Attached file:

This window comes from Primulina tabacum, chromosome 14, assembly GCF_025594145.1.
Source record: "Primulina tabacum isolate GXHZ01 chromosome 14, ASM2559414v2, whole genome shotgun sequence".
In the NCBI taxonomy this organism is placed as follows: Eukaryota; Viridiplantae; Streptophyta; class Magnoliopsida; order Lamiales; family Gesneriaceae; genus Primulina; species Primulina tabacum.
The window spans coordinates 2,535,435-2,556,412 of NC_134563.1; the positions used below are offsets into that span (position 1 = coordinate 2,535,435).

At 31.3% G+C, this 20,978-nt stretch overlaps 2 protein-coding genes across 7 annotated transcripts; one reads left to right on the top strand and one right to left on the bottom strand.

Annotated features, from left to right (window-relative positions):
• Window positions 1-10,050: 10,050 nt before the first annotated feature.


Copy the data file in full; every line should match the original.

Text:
This window comes from Primulina tabacum, chromosome 14, assembly GCF_025594145.1.
Source record: "Primulina tabacum isolate GXHZ01 chromosome 14, ASM2559414v2, whole genome shotgun sequence".
In the NCBI taxonomy this organism is placed as follows: Eukaryota; Viridiplantae; Streptophyta; class Magnoliopsida; order Lamiales; family Gesneriaceae; genus Primulina; species Primulina tabacum.
The window spans coordinates 2,535,435-2,556,412 of NC_134563.1; the positions used below are offsets into that span (position 1 = coordinate 2,535,435).

At 31.3% G+C, this 20,978-nt stretch overlaps 2 protein-coding genes across 7 annotated transcripts; one reads left to right on the top strand and one right to left on the bottom strand.

Annotated features, from left to right (window-relative positions):
• Window positions 1-10,050: 10,050 nt before the first annotated feature.